Maintenance technicians at a glass fabrication plant recently witnessed
first hand how high temperatures can affect and potentially damage rolling
bearings. Bearings in a fan used to evacuate superheated air during the
glassmaking process began to overheat. Bearing temperatures, which normally
hovered around 170°F (77°C), climbed to 195°F (91°C). While
the fan continued to run, plant technicians consulted with a bearing engineer
to devise a solution. But their efforts came too late: by the time the
meeting ended, the grease inside the bearing had dried up and smoke had
begun to emanate from the bearing, causing shutdown.
Failure analysis quickly pinpointed a cause: process temperatures of 1000°F
(538°C) or more produced in the glassmaking process resulted in an
ambient temperature of 220°F (104°C). The plant immediately took
steps to shield fan bearings mechanically from the worst of this heat.
In addition, the "floating" bearing in the fan arrangement was offset in
the housing, providing it with more room to travel axially to accommodate
Higher-than-normal operating temperatures, whether caused by ambient conditions
or generated within the bearing itself, have the potential to harm rolling
bearings. Normal operating temperatures differ, depending on the application.
Maintenance technicians should be aware of this and know the common causes
of, and remedies for, bearing overheating.
The ball bearings used in most electric motors are pre-greased, shielded
ball bearings. Normal motor bearing operating temperatures range from 140°F
(60°C) to 160°F (71°C).
Overheating in electric motor bearings is generally lubricant-related.
For example, when relubricating open bearings, users may inadvertently
employ a low-temperature grease which does not provide adequate viscosity
at the normal operating temperature. Or the user may over-grease the bearing,
forcing bearing balls to push through excess grease as they rotate, leading
to a sharp temperature rise. Another cause of overheating is mixing incompatible
greases, which can reduce the consistency of the grease and possibly the
Commercial fans generally utilize ball and roller bearings mounted in cast
iron or pressed steel housings. Fans are exposed to a wide variety of ambient
conditions, ranging from below-zero temperatures for rooftop fans to extremely
high temperatures for fans used in industrial processes.
Normal bearing operating temperatures vary, depending on the environment
and application. The standard grease in most fan bearings remains effective
to an operating temperature of 180°F (82°C). If steady-state operating
temperatures are higher than 180°F (82°C), consider using a grease
with a synthetic base oil. Viscosity in a synthetic oil does not vary as
much with temperature as in a standard mineral oil, and the rate of oxidation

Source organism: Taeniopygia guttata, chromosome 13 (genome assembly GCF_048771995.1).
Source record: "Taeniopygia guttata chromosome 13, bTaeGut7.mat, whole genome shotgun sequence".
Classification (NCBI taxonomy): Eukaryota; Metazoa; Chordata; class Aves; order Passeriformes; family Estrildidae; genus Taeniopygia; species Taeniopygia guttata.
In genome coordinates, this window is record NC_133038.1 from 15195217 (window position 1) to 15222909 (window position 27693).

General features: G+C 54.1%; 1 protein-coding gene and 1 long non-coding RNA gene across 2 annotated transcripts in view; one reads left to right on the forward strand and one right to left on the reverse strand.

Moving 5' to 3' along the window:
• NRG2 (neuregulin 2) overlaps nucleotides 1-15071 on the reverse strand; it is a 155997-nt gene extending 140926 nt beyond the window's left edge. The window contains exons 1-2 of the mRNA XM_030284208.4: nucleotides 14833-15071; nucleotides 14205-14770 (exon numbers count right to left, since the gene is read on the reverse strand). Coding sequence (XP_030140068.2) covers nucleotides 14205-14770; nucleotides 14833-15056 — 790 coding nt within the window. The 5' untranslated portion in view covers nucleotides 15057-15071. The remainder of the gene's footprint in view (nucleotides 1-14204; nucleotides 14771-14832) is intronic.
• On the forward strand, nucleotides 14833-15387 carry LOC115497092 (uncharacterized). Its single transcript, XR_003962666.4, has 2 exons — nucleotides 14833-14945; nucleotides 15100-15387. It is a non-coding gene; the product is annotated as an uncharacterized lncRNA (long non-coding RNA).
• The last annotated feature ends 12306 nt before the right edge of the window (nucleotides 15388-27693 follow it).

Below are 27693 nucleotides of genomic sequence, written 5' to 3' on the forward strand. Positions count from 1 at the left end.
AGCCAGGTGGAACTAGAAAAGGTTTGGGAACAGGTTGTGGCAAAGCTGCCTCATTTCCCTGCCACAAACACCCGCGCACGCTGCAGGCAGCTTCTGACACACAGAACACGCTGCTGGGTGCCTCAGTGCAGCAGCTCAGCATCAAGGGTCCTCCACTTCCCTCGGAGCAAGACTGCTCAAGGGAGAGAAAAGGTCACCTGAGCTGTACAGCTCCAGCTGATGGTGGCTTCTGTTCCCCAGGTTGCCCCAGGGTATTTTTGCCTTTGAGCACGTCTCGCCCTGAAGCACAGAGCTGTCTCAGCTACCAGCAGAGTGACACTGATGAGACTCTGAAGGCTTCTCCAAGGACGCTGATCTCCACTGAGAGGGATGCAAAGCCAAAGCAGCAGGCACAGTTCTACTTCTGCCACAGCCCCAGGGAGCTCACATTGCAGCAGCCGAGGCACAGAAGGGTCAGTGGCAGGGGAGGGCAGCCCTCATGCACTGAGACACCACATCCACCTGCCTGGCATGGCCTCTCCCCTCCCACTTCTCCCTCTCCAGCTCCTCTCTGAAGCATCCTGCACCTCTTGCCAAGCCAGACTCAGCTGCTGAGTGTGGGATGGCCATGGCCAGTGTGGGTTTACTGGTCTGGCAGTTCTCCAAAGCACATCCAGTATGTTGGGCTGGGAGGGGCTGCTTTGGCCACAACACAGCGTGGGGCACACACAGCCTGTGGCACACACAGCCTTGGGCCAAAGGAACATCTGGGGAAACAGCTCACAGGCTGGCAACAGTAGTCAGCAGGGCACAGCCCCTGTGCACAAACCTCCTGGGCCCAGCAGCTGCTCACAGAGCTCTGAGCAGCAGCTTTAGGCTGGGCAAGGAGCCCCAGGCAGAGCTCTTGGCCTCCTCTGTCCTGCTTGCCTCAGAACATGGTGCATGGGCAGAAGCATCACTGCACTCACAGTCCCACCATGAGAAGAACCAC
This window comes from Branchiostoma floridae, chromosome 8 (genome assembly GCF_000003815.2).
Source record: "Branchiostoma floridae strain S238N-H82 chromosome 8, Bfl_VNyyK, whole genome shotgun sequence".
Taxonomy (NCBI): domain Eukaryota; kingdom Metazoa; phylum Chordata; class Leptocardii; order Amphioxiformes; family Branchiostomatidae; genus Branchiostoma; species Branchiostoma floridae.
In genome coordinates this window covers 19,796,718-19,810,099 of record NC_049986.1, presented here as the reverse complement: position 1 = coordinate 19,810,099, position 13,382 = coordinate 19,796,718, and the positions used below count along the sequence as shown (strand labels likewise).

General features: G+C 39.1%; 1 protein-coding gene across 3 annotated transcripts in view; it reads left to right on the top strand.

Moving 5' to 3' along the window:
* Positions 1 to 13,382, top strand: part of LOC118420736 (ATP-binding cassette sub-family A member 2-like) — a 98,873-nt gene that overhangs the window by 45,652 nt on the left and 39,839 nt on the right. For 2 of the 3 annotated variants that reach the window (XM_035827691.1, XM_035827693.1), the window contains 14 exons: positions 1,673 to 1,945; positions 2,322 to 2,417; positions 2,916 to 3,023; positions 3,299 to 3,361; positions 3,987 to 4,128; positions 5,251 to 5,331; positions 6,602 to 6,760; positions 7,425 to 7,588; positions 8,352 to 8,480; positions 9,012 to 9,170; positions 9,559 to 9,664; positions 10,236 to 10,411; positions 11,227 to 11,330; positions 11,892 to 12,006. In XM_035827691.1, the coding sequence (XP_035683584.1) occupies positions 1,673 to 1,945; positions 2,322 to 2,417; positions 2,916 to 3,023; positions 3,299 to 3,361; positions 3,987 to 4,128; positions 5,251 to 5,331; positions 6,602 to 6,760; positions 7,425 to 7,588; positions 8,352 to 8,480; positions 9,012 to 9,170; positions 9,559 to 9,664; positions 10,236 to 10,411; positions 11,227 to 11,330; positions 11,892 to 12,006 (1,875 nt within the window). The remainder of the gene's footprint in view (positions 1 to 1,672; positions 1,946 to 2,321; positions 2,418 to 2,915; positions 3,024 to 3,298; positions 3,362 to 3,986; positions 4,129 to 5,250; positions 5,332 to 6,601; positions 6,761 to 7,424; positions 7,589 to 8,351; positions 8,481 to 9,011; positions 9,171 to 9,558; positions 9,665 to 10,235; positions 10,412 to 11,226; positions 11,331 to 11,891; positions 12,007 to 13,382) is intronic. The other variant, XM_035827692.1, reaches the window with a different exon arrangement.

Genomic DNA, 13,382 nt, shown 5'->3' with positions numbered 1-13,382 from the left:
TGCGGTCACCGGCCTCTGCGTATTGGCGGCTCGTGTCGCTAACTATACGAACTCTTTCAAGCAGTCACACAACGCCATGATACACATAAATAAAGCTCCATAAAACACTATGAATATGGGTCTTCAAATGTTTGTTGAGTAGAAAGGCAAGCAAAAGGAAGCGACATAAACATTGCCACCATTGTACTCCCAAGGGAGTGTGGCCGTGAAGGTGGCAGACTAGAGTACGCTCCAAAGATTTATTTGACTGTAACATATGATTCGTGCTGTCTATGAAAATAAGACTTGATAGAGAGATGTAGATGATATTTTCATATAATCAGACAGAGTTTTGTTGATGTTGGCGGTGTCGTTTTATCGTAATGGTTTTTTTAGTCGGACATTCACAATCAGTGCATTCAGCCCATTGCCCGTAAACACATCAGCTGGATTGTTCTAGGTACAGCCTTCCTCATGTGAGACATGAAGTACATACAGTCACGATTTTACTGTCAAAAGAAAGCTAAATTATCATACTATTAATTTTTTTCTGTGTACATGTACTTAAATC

is much slower. For operating temperatures above 200°F (93°C),
a circulating oil system may be needed. These systems pump clean, cool
oil through a bearing arrangement.
In hot-gas fans, special measures must be taken to protect bearings from
high temperatures. In virtually all cases, an aluminum disk or flinger
placed on the shaft between the bearing and the fan casing can act as a
heat shield. Often, a blower wheel or compressed air can be used to direct
cooling air across the bearing housing or the shaft.
Depending on the application, normal bearing operating temperatures in
pumps range from 100°F (38°C) to 180°F (82°C), with most
running between 140°F (60°C) and 160°F (71°C). Although
grease is used in some vertical pumps, oil is the preferred lubricant in
the majority of pump applications. Standard bearing oils in pumps remain
effective to approximately 180°F (82°C). If normal operating temperatures
are higher than 180°F (82°C), a synthetic oil should be used; if
temperatures exceed 200°F (93°C), a circulating oil system will
probably be required.
As in other bearing applications, higher-than-normal operating temperatures
in pumps can be caused by bearing overlubrication. Overheating can also
be caused by bearing misalignment or ball skidding within the bearing.
Specially designed bearings are available to eliminate ball skidding. Ideally,
bearing temperatures in pumps, especially those in critical applications,
should be regularly monitored.
Bearings in gear drives normally operate at 160° (71°C)-180°F
(82°C) and are lubricated with static oil systems. As improved technology
permits reductions in the size of gear drives, there is a growing trend
to transmit more power through a given size drive than ever before. This
practice can cause bearings in gear drives to run hotter and may necessitate
the use of alternative cooling methods.
In summary, proper bearing lubrication is the primary concern in all high-temperature
applications. That concern is heightened by the trend of running industrial
equipment at higher speeds than originally intended, further increasing
bearing temperatures. The general rule is to provide the minimum viscosity
required at the expected operating temperature: 100 SUS (20cst) for roller
bearings and 70 SUS (13cst) for ball bearings. In addition, the increased
thermal expansion of the shaft must be accounted for both axially (to ensure
that high thrust loads are not induced) and radially (to ensure that radial
internal clearance is adequate to avoid preload). The solution may also
entail using a grease with a synthetic base oil or converting to a different
lubricant delivery system, such as circulating oil.
This article is furnished
courtesy of PTDA
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